Word count (Forth)

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This program tallies the number of characters, words, and newlines in the file supplied on standard input.

Note: In Forth terminology, a word is a program that has been defined for use by other programs, what most other languages call a routine. Words generally expect their parameters to be placed on the stack in a specific order before execution, and leave their results on the stack. As this article is about counting words, we will avoid the confusion by calling these words "routines".

Word counting routine

This routine counts the characters, words, and lines in a buffer.

nc, nw, and nl are variables containing the current number of characters, words, and lines, respectively.

<<declare variables>>=
variable nc
variable nw
variable nl

This code takes the number of characters on the top of the stack and adds it to our running count in the variable nc and leaves the original value on the stack for use by later code.

<<count the characters>>=
dup nc +!

(count) pad + pad do ... loop iterates over all the addresses in the buffer named pad.

<<iterate over buffer>>=
pad + pad
do   process one character

(buffer) i c@ obtains the current character in the buffer.

<<get current character>>=
i c@

bl > is a simple-minded test for a non-blank character. bl is the standard Forth name for the space character, which in ASCII divides the control characters and whitespace characters from the printable characters. Thus any character that is greater than bl is printable, and anything else is a word-separator.

<<detect end-of-word>>=
get current character bl >

(bl?) nw +! detects the transition from blank to non-blank characters (i.e. the start of a word). Within a word, the flag is 0, and the phrase has no effect, but at the start of a word the flag is 1 and the count is incremented.

<<count a word>>=
nw +!

#lf is a constant for the line feed character defined by gforth.

<<detect end-of-line>>=
get current character #lf =

The line count is incremented on each line-feed. 1 nl +! is the Forth idiom for adding one to a variable and storing the result back into that variable (similar to C's ++nl or nl+=1):

<<count a line>>=
detect end-of-line if 1 nl +! then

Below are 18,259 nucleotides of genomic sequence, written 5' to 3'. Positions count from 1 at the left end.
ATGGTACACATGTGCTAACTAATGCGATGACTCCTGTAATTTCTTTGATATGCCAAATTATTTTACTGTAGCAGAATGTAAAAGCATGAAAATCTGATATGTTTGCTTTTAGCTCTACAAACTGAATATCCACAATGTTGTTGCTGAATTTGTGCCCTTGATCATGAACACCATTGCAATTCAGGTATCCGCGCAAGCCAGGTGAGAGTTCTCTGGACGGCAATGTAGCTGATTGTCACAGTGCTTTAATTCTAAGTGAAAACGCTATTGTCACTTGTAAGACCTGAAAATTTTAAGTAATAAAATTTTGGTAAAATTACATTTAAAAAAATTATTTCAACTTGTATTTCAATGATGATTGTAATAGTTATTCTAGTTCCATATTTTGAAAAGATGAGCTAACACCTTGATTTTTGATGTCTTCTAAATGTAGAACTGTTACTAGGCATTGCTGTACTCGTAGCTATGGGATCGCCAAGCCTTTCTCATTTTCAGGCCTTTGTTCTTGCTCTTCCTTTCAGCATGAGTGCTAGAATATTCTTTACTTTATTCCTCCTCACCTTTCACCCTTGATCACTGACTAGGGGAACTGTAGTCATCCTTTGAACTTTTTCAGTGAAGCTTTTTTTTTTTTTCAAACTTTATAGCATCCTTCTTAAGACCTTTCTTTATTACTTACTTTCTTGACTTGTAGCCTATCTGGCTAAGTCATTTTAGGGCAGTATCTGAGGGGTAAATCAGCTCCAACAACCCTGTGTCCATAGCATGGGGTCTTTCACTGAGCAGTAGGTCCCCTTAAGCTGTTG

Thus one pass of the character loop looks like this, and leaves a flag on the stack indicating whether it is skipping blanks (0) or not (1):

<<process one character>>=
detect end-of-word
if   count a word 0
else drop 1
     count a line

To be able to use this buffer-word-counting routine, we need to define it to the Forth interpreter, in this case under the name wc-pad. This routine expects the stack to contain a flag indicating whether blanks are being skipped (0) or scanned (1) and the number of bytes to process, and leaves an updated flag on the stack when it finishes.

: wc-pad ( bl? n -- bl? )
  count the characters
  iterate over buffer ;

Main routine

Forth's file functions are unbuffered by default. For efficiency, large blocks of the input are read at a time so that the counting can be done on memory buffers. Forth has a standard scratchpad buffer called pad which we will use for the data buffer.

read-file takes a buffer variable, size to read, and file on the stack, and leaves the count of bytes read and the result code when it finishes (in common Forth usage, it has a stack effect of ( buffer length file -- count result )).

<<read a chunk of data>>=
pad 4096 stdin read-file

throw eats the result code, aborting the program if there was an I/O error, leaving just the count of the number of characters read.

<<abort on error>>=

The dup while exits the loop when the number of characters read is zero (end of file).

The initial 1 put on the stack serves as a flag for whether we are currently scanning blanks.

: wc
  begin  read a chunk of data abort on error
  while  wc-pad
  repeat 2drop ;

The main routine defines the variables for the counts (initialized to zero by gforth), invokes the counting function, prints the counts (? is shorthand for @ .), and exits.

declare variables
wc  nl ? nw ? nc ? cr  bye
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